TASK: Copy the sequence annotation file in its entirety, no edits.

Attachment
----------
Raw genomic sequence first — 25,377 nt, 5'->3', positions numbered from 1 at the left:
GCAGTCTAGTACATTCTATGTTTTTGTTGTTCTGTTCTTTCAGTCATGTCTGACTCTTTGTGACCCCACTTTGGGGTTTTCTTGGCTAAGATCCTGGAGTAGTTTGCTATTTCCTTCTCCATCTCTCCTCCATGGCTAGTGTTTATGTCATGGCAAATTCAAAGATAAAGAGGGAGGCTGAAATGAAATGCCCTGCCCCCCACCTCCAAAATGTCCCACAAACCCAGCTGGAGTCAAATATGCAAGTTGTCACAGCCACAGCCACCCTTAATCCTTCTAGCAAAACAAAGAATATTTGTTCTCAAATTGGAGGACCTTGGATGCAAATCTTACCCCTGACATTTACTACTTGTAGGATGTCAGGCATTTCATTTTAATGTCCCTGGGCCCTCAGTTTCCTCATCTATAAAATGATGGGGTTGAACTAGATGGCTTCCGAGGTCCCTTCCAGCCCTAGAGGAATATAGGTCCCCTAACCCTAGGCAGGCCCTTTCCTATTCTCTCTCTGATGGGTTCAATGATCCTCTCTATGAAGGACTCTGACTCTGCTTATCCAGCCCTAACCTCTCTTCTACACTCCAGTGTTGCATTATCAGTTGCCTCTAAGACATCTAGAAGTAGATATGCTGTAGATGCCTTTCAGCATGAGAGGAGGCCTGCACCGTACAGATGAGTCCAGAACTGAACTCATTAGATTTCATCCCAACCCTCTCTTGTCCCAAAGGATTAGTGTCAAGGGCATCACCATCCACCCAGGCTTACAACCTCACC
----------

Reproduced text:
Raw genomic sequence first — 25,377 nt, 5'->3', positions numbered from 1 at the left:
GCAGTCTAGTACATTCTATGTTTTTGTTGTTCTGTTCTTTCAGTCATGTCTGACTCTTTGTGACCCCACTTTGGGGTTTTCTTGGCTAAGATCCTGGAGTAGTTTGCTATTTCCTTCTCCATCTCTCCTCCATGGCTAGTGTTTATGTCATGGCAAATTCAAAGATAAAGAGGGAGGCTGAAATGAAATGCCCTGCCCCCCACCTCCAAAATGTCCCACAAACCCAGCTGGAGTCAAATATGCAAGTTGTCACAGCCACAGCCACCCTTAATCCTTCTAGCAAAACAAAGAATATTTGTTCTCAAATTGGAGGACCTTGGATGCAAATCTTACCCCTGACATTTACTACTTGTAGGATGTCAGGCATTTCATTTTAATGTCCCTGGGCCCTCAGTTTCCTCATCTATAAAATGATGGGGTTGAACTAGATGGCTTCCGAGGTCCCTTCCAGCCCTAGAGGAATATAGGTCCCCTAACCCTAGGCAGGCCCTTTCCTATTCTCTCTCTGATGGGTTCAATGATCCTCTCTATGAAGGACTCTGACTCTGCTTATCCAGCCCTAACCTCTCTTCTACACTCCAGTGTTGCATTATCAGTTGCCTCTAAGACATCTAGAAGTAGATATGCTGTAGATGCCTTTCAGCATGAGAGGAGGCCTGCACCGTACAGATGAGTCCAGAACTGAACTCATTAGATTTCATCCCAACCCTCTCTTGTCCCAAAGGATTAGTGTCAAGGGCATCACCATCCACCCAGGCTTACAACCTCACC